if you are a fan of local school sports chances are you’ve been relying on the Zimbabwean news platform Schools Sports Network (SSN) to catch up on all the latest news on the local school sports scene.
Thankfully SSN hasn’t been limiting its focus to just news before and after the game. In addition to its existing live commentary feature it has started livestreaming sports events via YouTube.
This follows the crowdfunding campaign that SSN held some time last year to gather resources that were used to acquire some of the equipment and software that is now being used to for the live delivery of sports in good quality.
This past weekend SSN shared a livestreaming link for a Schoolboy Rugby League match that saw Peterhouse take on Falcon in a First 15 encounter.
This wasn’t the first match to be livestreamed by SSN, though. In addition to the other rugby matches that it has shared this season, SSN has also livestreamed matches for other sports like hockey and water polo.other rugby matches that it has shared this season, SSN has also livestreamed matches for other sports like hockey and water polo.
The livestream links are always shared on the SSN website which can also be accessed by anyone using the SSN iOS and Android app. As far as revenue considerations go SSN has managed to secure some sponsorship for the livestream from corporates like Trek Petroleum and DHL Zimbabwe.
Internet access is still the main factor
It’s fairly obvious that the live delivery of sports is a big deal and the introduction of school sports to a wider audience through the internet is a huge step for Zimbabwean schools. However, it’s growth is still influenced by internet access for the school as well as the viewers.
According to Chenje Katanda, the team lead at SSN, the streaming service has been offered on a school by school basis. Any institution hosting a sports match can have its main game streamed, as long as it has the necessary infrastructure such as a stable internet connection.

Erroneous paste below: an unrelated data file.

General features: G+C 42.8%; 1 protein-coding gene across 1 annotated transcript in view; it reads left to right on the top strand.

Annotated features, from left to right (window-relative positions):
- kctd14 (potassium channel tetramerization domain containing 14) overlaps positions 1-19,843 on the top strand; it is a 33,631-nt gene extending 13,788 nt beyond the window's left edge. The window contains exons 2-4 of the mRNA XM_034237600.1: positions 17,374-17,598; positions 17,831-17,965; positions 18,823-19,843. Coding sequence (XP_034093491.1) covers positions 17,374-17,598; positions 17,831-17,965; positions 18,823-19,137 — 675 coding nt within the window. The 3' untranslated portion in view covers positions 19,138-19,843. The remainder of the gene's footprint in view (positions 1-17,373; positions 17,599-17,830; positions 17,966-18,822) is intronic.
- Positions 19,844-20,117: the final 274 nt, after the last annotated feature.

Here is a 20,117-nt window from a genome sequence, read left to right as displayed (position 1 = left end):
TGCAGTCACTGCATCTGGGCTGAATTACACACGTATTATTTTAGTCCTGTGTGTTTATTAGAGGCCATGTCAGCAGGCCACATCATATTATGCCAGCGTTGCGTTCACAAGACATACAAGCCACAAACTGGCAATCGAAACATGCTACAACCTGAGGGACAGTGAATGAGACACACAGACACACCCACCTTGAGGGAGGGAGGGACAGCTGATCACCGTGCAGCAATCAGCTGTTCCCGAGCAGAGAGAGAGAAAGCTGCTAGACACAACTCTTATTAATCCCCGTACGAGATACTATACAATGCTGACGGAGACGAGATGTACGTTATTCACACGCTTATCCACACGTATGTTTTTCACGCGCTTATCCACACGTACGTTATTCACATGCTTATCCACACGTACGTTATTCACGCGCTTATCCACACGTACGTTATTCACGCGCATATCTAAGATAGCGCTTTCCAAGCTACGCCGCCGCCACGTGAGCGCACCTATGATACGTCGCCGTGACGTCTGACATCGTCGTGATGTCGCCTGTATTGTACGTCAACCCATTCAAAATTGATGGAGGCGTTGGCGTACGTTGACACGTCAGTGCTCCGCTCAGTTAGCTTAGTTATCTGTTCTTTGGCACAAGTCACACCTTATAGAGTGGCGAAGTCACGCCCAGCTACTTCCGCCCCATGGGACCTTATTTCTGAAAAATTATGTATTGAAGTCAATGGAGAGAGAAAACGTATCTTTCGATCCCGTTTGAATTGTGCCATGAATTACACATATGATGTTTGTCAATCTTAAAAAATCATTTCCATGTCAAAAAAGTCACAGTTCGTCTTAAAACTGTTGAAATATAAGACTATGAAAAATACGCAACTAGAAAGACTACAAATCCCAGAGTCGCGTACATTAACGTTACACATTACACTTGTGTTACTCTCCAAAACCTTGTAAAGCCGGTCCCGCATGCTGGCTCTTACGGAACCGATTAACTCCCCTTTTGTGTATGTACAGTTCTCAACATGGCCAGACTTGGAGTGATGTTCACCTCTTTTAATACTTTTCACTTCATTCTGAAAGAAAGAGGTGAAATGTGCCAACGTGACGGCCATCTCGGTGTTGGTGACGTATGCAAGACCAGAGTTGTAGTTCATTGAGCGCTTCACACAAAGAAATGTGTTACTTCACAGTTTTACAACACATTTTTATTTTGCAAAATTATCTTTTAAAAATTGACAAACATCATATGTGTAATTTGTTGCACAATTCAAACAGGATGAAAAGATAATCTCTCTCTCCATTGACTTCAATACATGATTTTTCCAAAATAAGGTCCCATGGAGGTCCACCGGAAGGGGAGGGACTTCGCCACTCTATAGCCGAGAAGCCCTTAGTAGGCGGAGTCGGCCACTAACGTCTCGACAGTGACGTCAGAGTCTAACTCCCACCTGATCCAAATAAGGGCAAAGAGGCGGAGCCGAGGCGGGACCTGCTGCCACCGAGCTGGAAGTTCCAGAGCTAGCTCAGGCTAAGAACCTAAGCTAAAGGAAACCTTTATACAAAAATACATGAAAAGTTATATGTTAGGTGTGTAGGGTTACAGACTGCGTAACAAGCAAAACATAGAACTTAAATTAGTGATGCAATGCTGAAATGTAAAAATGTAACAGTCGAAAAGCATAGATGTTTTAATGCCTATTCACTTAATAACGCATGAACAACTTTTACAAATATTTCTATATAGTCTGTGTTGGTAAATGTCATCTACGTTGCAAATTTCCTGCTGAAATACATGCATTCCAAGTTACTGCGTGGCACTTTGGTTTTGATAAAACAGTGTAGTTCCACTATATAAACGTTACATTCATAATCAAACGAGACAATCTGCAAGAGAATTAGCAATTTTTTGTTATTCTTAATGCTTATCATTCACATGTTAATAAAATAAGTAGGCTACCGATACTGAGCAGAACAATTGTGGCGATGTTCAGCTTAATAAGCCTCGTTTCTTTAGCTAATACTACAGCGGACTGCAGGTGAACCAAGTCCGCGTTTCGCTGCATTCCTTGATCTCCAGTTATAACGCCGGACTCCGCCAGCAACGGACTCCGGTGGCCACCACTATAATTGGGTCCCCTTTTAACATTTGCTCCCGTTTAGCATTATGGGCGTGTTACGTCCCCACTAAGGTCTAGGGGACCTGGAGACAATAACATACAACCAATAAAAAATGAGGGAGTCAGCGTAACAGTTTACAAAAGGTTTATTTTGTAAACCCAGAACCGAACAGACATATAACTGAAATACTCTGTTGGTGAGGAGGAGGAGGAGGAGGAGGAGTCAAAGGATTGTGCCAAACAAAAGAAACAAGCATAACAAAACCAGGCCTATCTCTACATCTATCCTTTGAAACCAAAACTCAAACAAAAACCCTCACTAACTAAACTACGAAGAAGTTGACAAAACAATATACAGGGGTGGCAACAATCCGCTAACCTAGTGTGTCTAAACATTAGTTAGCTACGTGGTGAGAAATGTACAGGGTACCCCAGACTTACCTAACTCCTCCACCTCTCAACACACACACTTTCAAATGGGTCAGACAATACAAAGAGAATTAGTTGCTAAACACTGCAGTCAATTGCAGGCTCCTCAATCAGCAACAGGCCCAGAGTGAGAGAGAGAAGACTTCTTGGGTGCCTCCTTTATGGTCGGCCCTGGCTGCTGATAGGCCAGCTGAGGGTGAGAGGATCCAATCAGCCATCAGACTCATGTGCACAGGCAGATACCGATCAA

So far the schools that have taken part rely on fibre connections for their internet. Though this type of internet isn’t necessarily the prerequisite to set up a live streaming link it shows how the need for strong internet connection has limited this to mostly urban schools as well as some remotely located but well-heeled institutions like Peterhouse.
There is room for growth as the service expands to deliver a greater number of sports for a host of schools but even after providers like SSN invest their own resources in covering each and every one of these encounters, each school still needs to have good internet to start off with.
The internet access issue also affects the number of people who watch the games. Though it is still being delivered sporadically the service has attracted a fair number of users with rugby, which has a significant following generating over 1,000 views.
Our first impression was that this audience would consist of Diaspora based Zimbabweans but according to Katanda, so far, a decent number of the views have also been from within the country.
Katanda believes that there is a huge appetite for live sports in Zimbabwe and even though mobile internet, which is the predominant type of internet used, is still expensive by any sort of measure, alternatives like day bundles offered by all three mobile network operators have also given the ordinary fan access to the right amount of data for streaming.
Changes taking place in the live broadcast space are also going to have an impact on how SSN’s service gains traction. While SSN has been relying on YouTube for streaming the inclusion of live video services from platforms like Twitter and Facebook will have a huge impression on the way this service gains popularity locally.
According to the local telecoms regulator Facebook is the second largest driver of bandwidth use locally and in cases where YouTube is sidelined for being expensive an existing appetite for Facebook along with workarounds for the high internet cost like Facebook bundles will open up live school sports to an even wider audience.